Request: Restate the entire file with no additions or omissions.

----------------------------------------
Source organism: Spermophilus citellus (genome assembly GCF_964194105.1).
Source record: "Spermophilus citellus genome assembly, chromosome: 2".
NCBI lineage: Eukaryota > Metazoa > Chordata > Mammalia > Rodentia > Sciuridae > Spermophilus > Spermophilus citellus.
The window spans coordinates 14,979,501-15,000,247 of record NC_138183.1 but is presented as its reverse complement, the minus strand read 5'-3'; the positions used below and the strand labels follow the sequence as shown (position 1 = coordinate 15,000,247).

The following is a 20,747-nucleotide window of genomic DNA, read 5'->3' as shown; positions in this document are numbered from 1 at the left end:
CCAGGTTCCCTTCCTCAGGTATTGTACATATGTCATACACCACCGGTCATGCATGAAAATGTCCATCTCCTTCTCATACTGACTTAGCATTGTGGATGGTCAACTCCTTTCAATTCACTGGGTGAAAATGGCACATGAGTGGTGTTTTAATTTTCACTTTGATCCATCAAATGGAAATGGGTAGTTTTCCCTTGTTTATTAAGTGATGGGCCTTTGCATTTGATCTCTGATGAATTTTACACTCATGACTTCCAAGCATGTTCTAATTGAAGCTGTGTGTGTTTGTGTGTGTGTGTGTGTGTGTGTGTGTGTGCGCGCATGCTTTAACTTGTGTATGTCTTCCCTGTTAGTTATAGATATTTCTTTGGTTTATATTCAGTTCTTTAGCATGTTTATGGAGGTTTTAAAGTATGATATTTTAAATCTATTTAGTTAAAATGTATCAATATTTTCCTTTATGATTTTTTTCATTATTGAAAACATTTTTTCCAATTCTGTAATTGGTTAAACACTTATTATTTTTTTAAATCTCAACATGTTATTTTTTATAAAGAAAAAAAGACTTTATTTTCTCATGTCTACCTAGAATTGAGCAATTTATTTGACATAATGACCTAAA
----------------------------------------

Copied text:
Source organism: Spermophilus citellus (genome assembly GCF_964194105.1).
Source record: "Spermophilus citellus genome assembly, chromosome: 2".
NCBI lineage: Eukaryota > Metazoa > Chordata > Mammalia > Rodentia > Sciuridae > Spermophilus > Spermophilus citellus.
The window spans coordinates 14,979,501-15,000,247 of record NC_138183.1 but is presented as its reverse complement, the minus strand read 5'-3'; the positions used below and the strand labels follow the sequence as shown (position 1 = coordinate 15,000,247).

The following is a 20,747-nucleotide window of genomic DNA, read 5'->3' as shown; positions in this document are numbered from 1 at the left end:
CCAGGTTCCCTTCCTCAGGTATTGTACATATGTCATACACCACCGGTCATGCATGAAAATGTCCATCTCCTTCTCATACTGACTTAGCATTGTGGATGGTCAACTCCTTTCAATTCACTGGGTGAAAATGGCACATGAGTGGTGTTTTAATTTTCACTTTGATCCATCAAATGGAAATGGGTAGTTTTCCCTTGTTTATTAAGTGATGGGCCTTTGCATTTGATCTCTGATGAATTTTACACTCATGACTTCCAAGCATGTTCTAATTGAAGCTGTGTGTGTTTGTGTGTGTGTGTGTGTGTGTGTGTGTGTGCGCGCATGCTTTAACTTGTGTATGTCTTCCCTGTTAGTTATAGATATTTCTTTGGTTTATATTCAGTTCTTTAGCATGTTTATGGAGGTTTTAAAGTATGATATTTTAAATCTATTTAGTTAAAATGTATCAATATTTTCCTTTATGATTTTTTTCATTATTGAAAACATTTTTTCCAATTCTGTAATTGGTTAAACACTTATTATTTTTTTAAATCTCAACATGTTATTTTTTATAAAGAAAAAAAGACTTTATTTTCTCATGTCTACCTAGAATTGAGCAATTTATTTGACATAATGACCTAAA